It’s On Your TermsIn the recent case of Jackson v Dear, the English High Court considered the proper test for implied terms.

An implied term is a term that has not been expressly agreed by the parties to a contract, but is implied by the courts in certain circumstances to clarify what the contract actually means.

In that case, the Court had to interpret an agreement which provided for the appointment of the claimant, Mr Jackson, as a director of a company at the company's next AGM and for his re-appointment at all subsequent AGMs unless specific termination events occurred. Mr Jackson was duly appointed as a director, but was removed in advance of the company's 2011 AGM by his fellow directors pursuant to a power conferred on them by the company's Articles of Association.

The English High Court was asked to decide whether it was an implied term of the agreement that Mr Jackson would not be removed as a director of the company in circumstances where no termination event had occurred.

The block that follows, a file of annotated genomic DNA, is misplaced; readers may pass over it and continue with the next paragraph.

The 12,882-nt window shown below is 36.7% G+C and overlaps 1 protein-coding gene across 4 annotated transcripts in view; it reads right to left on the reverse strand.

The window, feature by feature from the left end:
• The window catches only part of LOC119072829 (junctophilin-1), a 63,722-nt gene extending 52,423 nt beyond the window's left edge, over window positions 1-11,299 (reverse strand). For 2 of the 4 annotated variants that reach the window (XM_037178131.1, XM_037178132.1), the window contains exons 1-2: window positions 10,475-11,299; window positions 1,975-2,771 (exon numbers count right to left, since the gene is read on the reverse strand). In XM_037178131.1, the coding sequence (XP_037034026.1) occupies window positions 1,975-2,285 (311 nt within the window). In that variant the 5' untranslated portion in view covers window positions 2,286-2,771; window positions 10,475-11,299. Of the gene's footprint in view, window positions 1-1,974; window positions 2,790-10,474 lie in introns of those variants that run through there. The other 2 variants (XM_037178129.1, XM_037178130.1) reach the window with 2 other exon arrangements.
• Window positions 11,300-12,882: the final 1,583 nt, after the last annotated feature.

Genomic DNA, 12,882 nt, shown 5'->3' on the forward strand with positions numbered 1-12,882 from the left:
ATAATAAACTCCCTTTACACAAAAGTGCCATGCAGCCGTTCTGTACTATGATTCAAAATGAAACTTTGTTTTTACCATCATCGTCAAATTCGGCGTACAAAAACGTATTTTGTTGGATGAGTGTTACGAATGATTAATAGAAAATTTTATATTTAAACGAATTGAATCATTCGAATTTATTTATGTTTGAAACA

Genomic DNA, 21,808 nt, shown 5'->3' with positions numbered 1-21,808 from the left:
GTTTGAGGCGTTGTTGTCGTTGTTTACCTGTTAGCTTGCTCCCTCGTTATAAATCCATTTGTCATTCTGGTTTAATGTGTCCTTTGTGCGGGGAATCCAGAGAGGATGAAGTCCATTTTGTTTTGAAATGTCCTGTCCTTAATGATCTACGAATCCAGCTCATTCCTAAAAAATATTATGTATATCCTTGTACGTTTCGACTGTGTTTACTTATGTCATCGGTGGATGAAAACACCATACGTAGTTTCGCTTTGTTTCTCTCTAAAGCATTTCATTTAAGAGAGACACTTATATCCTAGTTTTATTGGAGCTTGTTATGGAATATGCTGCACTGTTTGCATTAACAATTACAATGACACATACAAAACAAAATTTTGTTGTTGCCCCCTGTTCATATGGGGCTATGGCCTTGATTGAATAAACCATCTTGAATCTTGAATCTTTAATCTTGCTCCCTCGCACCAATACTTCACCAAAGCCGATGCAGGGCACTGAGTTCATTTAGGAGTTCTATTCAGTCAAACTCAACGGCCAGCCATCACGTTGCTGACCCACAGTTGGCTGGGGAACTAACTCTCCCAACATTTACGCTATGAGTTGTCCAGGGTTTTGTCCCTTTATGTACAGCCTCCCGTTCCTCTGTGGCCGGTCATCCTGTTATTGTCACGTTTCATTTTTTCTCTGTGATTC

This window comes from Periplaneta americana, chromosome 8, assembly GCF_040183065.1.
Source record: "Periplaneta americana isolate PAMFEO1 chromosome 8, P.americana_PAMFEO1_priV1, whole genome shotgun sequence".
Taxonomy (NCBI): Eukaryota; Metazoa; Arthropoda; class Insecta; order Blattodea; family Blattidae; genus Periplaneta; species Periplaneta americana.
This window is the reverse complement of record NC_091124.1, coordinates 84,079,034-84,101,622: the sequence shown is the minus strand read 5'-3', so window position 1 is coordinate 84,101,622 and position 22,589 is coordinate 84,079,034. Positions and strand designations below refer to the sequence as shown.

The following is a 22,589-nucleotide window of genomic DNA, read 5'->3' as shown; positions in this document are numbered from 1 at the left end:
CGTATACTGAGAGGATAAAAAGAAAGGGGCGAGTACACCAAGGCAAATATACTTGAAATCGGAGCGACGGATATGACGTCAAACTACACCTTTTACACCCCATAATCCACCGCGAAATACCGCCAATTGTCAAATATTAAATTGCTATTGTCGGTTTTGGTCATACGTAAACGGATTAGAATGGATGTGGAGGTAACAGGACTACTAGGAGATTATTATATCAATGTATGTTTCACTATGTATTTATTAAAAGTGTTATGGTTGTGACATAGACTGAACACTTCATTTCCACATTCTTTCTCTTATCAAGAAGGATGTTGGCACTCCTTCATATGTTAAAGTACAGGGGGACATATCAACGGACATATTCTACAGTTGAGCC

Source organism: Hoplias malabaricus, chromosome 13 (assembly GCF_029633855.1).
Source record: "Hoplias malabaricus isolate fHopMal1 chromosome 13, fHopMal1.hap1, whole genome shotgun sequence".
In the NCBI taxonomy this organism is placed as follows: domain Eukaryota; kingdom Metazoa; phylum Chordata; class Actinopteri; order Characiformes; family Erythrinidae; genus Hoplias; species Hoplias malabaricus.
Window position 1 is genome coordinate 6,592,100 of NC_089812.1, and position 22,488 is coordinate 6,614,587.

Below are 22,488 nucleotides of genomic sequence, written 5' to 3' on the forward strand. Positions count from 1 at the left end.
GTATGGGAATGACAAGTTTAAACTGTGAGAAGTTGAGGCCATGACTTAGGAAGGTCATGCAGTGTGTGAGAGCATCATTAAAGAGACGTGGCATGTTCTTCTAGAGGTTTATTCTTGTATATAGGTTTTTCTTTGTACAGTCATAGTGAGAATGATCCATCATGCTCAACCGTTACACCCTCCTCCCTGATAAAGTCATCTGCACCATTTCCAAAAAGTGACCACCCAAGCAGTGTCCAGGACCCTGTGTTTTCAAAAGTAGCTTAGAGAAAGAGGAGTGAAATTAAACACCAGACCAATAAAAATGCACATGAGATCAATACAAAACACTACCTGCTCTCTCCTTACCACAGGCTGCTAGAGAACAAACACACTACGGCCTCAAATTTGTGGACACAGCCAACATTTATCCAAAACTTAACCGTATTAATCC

The Court found that the directors were contractually obliged not to take any steps to remove Mr Jackson as a director, unless and until the happening of a termination event. The judge considered that it may be necessary to imply a term into a contract in cases where the performance by the parties of their express obligations could result in consequences that would contradict what a reasonable person would understand the contract to mean. Implying a term in such circumstances is necessary "to spell out what the contract actually means". The judge further stated that although "necessity continues... to be a condition for the implication of terms, necessity to give business efficacy is not the only relevant type of necessity".

While the judgment is one of the English High Court and not directly binding in this jurisdiction, it may be of persuasive value should a similar issue arise before the Irish courts. 

Contributed by: Ann Henry; Mary Drennan of William Fry.